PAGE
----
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JUDICIAL CONTROL OF THE ROYAL PREROGATIVE
o Case of Prohibitions (1607) - James I claimed a divine right to sit as a judge. Rejected by Coke CJ. The king may not be subject to man but he is subject to law: the King hath no prerogative, but that which the law of the land allows him.
o Bates' Case (1610) - King imposes an import duty on currants in order to regulate their trade. Only Parliament can levy tax, but King can regulate foreign trade. Held in favour of the king that this was a not a tax.
o ShipMoney (Hampden's Case) (1637) - The King can levy shipmoney in times of military emergency. Charles I levied.
Hampton asserted that Shipmoney was recognised to be a contingent power, only available on the factual trigger of an ongoing military emergency. It is for the court, not the King, to decide if there is such an emergency.
Finch CJ: Rejected the idea that it was for the judiciary to decide a state of military emergency.
o Godden v Hales (1686) - statute required government officials to swear protestant oath of loyalty. In appointing Sir
Edward Hales (catholic) the James II claimed he could dispense with statutes where he considered it necessary.
Court held in King's favour.
The Bill of Rights (1689)
o Early provisions are aimed squarely at Shipmoney and
Godden v Hales
1. suspending laws or the execution of laws by Regal
Authority without consent of Parliament is illegal
2. levying of money … without grant of Parliament … is illegal.
o Post Revolution New Presumptions:
1. The personal prerogative powers of the Monarch exist at common law
2. And are thus
(a) inferior in normative terms to statute
(b) controlled by the courts
3. And are residual (fixed) in nature. They include:
declaring war, conducting foreign policy, regulation of trade, appointing ministers and bishops etc.
Diplock LJ observed in the 1965 case of BBC v
Johns : [it was] 350 years and a civil war too late for the Queen's courts to broaden the prerogative.
The Scope of the Perogative:
o Blackstone's perspective
Prerogative powers are those 'peculiar and eccentrical to the Monarch'; things which only the King could do. So, for example the power to enter into contracts, to lend money, to employ people, should not be considered as part of the prerogative
Dicey's perspective (accepted today)
Everything that government can lawfully do that does not have its roots in a statute, but which could be enforced in the courts was a prerogative power.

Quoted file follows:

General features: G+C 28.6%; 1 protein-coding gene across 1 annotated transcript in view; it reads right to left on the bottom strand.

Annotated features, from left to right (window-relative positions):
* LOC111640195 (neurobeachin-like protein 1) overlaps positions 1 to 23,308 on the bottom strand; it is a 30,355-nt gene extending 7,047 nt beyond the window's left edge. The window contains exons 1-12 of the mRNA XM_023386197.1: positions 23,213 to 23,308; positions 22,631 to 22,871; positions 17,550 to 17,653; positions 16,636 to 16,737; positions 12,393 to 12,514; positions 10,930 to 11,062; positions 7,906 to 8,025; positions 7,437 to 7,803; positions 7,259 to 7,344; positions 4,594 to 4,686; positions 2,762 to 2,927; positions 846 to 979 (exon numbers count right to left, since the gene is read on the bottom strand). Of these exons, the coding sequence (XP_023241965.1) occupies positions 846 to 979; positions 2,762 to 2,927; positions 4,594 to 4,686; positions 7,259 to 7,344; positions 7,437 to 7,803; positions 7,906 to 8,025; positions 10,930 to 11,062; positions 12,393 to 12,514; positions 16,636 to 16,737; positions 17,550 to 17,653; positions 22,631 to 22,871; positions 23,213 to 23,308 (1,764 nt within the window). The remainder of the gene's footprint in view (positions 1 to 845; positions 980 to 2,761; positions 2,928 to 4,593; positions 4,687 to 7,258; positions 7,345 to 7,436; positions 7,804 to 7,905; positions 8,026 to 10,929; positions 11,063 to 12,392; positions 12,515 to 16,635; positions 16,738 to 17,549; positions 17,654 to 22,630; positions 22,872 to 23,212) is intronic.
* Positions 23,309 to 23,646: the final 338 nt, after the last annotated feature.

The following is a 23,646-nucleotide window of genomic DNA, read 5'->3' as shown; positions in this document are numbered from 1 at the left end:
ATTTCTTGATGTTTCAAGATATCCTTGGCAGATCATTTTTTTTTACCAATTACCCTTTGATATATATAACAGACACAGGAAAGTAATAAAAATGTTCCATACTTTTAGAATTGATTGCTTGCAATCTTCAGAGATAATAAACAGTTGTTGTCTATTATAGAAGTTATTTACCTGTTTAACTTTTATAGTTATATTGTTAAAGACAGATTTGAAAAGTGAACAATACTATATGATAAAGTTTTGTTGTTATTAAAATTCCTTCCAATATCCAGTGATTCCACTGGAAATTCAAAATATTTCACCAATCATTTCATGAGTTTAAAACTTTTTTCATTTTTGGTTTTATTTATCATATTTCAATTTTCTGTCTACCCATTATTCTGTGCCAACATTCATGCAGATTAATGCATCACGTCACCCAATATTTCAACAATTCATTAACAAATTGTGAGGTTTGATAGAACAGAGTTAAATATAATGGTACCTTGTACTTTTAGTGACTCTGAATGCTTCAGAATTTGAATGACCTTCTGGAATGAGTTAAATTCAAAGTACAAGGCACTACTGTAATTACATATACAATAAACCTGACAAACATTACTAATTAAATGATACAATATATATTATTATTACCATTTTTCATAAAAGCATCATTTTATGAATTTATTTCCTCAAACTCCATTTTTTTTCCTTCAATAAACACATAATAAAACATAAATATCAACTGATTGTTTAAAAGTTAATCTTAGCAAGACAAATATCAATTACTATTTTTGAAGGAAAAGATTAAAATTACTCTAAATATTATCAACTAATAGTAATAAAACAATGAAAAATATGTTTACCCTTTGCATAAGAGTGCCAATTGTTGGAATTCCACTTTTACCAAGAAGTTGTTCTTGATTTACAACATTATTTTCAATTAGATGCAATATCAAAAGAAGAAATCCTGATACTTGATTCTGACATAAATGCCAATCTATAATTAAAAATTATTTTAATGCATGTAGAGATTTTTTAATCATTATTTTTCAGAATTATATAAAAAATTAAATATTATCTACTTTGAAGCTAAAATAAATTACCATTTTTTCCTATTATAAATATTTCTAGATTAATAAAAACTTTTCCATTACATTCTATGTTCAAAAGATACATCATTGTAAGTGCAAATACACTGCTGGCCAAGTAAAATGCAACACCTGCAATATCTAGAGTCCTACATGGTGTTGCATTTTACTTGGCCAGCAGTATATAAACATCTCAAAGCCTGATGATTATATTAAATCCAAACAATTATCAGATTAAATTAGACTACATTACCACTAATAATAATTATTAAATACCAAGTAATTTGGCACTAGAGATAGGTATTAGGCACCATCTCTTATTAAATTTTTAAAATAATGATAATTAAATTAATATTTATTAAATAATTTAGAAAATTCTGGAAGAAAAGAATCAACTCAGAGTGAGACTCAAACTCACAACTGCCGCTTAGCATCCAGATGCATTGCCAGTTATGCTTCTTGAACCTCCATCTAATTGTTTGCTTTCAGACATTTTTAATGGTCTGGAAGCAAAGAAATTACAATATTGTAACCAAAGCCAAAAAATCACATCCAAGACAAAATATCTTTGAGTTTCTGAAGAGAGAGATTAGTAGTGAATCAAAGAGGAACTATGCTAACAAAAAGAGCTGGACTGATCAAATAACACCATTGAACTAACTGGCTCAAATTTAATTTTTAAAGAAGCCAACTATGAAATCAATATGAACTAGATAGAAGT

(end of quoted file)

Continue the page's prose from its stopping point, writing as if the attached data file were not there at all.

The Relationship of Statute, Prerogative Power and the Rule of Law
A-G v DeKayser Royal Hotel (1920) - compulsory purchase of a hotel for the Royal Flying Corps using in 1916. Under 1914 Defence Act DeKayser was owed a greater level of compensation. Governement tried to argue it was using prerogative not statute.
HoL rejected governments argument: Statue is superior to prerogative, therefore prerogative cannot be used while statutory power exists.
Though parliament could expressly provide for coexistence.
o Laker Airways v Department of Transport  - Laker was granted a licence from Civil Aviation Authority for cheap transatlantic service. 1974 Labour government ordered CAA
to revoke licence, and withdrew permission under Bermuda agreement that allowed Laker to land in USA.
Held that per the Civil Aviation Act (1970) the DoT
could give 'guidance' (s.3(2)) to CAA, thus could not order CAA to revoke licence.
Lord Denning extended DeKayser: as there was a statutory means of stopping Laker (s.4 allowed him to direct CAA in interests of international relations)
prerogative power could not be used to do so.
Protecting Parliamentary Sovereignty? Only they could appeal/amend act.
o R v Secretary of State for the Home Department, ex parte Fire Brigades Union  - Criminal Injuries
Compensation Board established in 1964, by prerogative.
Criminal Justice Act 1988 s.171 empowered the Home
Secretary to place CICB on statutory basis "on such day as he may appoint."
1993 Gov concluded scheme was too expensive. Home sec intended to use prerogative powers to amend the original scheme.
Ruled 3-2 actions were unlawful. progression of the acts and provisions led the general public to have legitimate expectations of the enactment of the new law. Announcing that unrepealed statutory provision would never have effect was an abuse of power.
Executive decisions made under prerogative powers in contradiction of legistlation are unlawful.
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